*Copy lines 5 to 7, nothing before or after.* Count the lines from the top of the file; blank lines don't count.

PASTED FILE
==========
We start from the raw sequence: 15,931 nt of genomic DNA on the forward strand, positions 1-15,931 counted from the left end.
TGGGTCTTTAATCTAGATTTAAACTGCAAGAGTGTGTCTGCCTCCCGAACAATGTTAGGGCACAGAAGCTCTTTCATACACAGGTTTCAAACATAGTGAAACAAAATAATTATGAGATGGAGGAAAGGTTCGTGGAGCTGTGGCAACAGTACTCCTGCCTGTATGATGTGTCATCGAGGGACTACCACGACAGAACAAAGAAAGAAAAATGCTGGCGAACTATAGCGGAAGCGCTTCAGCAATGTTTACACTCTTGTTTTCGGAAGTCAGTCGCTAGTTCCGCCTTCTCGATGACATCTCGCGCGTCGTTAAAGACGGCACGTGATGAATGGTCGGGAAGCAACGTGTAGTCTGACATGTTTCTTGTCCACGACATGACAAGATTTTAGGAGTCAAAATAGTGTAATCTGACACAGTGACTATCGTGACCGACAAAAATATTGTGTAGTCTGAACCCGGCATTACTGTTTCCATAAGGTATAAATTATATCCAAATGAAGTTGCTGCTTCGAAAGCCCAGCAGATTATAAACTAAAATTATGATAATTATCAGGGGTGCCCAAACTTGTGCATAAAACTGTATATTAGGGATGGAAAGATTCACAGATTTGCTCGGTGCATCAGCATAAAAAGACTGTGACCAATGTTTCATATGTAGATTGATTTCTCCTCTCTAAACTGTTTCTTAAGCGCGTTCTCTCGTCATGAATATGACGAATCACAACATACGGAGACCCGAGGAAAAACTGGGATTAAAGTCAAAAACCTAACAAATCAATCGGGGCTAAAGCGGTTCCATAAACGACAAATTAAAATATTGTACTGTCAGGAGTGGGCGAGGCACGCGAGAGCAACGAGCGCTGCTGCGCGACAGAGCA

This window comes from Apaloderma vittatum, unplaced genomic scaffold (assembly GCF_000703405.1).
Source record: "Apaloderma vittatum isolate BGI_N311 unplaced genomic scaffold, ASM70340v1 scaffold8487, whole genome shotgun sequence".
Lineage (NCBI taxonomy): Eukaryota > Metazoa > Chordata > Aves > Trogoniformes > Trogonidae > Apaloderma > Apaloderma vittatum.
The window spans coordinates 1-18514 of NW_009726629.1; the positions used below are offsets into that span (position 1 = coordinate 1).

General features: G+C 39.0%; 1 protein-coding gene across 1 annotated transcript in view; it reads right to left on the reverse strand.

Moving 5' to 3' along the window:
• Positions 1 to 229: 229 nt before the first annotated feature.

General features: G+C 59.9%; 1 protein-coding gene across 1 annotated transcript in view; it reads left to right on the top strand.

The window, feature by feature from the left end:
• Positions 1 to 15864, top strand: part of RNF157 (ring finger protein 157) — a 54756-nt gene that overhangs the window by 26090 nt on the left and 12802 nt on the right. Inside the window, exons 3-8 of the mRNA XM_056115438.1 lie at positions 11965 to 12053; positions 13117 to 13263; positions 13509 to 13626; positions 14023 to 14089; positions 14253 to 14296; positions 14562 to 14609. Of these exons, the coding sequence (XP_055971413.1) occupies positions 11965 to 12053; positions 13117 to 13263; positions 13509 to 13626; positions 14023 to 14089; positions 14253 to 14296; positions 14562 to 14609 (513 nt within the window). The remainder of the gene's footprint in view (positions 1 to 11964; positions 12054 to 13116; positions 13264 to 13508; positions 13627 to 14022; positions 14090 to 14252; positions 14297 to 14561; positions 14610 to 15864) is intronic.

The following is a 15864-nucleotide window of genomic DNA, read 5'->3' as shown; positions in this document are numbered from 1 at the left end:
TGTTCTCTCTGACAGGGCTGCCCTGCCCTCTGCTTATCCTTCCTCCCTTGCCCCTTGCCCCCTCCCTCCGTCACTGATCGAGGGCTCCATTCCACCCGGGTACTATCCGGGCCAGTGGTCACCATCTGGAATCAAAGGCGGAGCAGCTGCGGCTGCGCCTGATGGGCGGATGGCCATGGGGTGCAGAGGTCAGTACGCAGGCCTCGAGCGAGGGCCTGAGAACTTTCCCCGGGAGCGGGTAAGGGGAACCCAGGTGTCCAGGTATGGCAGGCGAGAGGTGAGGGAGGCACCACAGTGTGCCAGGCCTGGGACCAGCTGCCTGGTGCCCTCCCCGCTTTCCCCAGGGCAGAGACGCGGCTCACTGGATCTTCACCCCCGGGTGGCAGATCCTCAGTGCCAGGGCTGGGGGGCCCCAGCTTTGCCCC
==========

Lineage (NCBI taxonomy): Eukaryota > Metazoa > Chordata > Aves > Trogoniformes > Trogonidae > Apaloderma > Apaloderma vittatum.
The window spans coordinates 1-18514 of NW_009726629.1; the positions used below are offsets into that span (position 1 = coordinate 1).

General features: G+C 39.0%; 1 protein-coding gene across 1 annotated transcript in view; it reads right to left on the reverse strand.